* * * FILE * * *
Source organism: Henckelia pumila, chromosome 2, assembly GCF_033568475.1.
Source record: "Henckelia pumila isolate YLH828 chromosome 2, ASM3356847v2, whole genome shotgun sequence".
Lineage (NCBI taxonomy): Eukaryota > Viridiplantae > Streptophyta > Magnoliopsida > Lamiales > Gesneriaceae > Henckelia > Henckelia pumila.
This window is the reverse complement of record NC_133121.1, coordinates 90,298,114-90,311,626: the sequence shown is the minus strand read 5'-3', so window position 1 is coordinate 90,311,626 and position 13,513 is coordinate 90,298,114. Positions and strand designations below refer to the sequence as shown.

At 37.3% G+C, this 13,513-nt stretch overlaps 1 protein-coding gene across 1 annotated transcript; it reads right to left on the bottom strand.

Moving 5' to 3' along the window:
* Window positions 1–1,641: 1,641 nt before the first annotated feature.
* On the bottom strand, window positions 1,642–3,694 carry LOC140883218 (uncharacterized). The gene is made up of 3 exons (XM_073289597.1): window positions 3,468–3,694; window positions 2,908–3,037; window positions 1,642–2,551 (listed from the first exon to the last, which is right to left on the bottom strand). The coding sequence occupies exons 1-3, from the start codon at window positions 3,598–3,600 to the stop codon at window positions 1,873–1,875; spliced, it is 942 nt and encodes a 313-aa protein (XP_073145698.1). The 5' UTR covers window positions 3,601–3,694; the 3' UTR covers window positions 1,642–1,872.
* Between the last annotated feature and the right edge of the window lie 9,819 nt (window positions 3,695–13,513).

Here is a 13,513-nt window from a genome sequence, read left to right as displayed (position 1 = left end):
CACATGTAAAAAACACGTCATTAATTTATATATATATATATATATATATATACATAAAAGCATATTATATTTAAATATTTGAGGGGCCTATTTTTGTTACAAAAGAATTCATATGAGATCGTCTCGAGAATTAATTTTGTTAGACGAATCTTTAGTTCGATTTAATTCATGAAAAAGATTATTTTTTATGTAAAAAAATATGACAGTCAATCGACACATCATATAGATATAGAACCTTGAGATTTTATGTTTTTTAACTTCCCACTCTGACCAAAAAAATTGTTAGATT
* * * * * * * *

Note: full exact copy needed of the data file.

Source organism: Henckelia pumila, chromosome 2, assembly GCF_033568475.1.
Source record: "Henckelia pumila isolate YLH828 chromosome 2, ASM3356847v2, whole genome shotgun sequence".
Lineage (NCBI taxonomy): Eukaryota > Viridiplantae > Streptophyta > Magnoliopsida > Lamiales > Gesneriaceae > Henckelia > Henckelia pumila.
This window is the reverse complement of record NC_133121.1, coordinates 90,298,114-90,311,626: the sequence shown is the minus strand read 5'-3', so window position 1 is coordinate 90,311,626 and position 13,513 is coordinate 90,298,114. Positions and strand designations below refer to the sequence as shown.

At 37.3% G+C, this 13,513-nt stretch overlaps 1 protein-coding gene across 1 annotated transcript; it reads right to left on the bottom strand.

Moving 5' to 3' along the window:
* Window positions 1–1,641: 1,641 nt before the first annotated feature.
* On the bottom strand, window positions 1,642–3,694 carry LOC140883218 (uncharacterized). The gene is made up of 3 exons (XM_073289597.1): window positions 3,468–3,694; window positions 2,908–3,037; window positions 1,642–2,551 (listed from the first exon to the last, which is right to left on the bottom strand). The coding sequence occupies exons 1-3, from the start codon at window positions 3,598–3,600 to the stop codon at window positions 1,873–1,875; spliced, it is 942 nt and encodes a 313-aa protein (XP_073145698.1). The 5' UTR covers window positions 3,601–3,694; the 3' UTR covers window positions 1,642–1,872.
* Between the last annotated feature and the right edge of the window lie 9,819 nt (window positions 3,695–13,513).

Here is a 13,513-nt window from a genome sequence, read left to right as displayed (position 1 = left end):
CACATGTAAAAAACACGTCATTAATTTATATATATATATATATATATATATACATAAAAGCATATTATATTTAAATATTTGAGGGGCCTATTTTTGTTACAAAAGAATTCATATGAGATCGTCTCGAGAATTAATTTTGTTAGACGAATCTTTAGTTCGATTTAATTCATGAAAAAGATTATTTTTTATGTAAAAAAATATGACAGTCAATCGACACATCATATAGATATAGAACCTTGAGATTTTATGTTTTTTAACTTCCCACTCTGACCAAAAAAATTGTTAGATT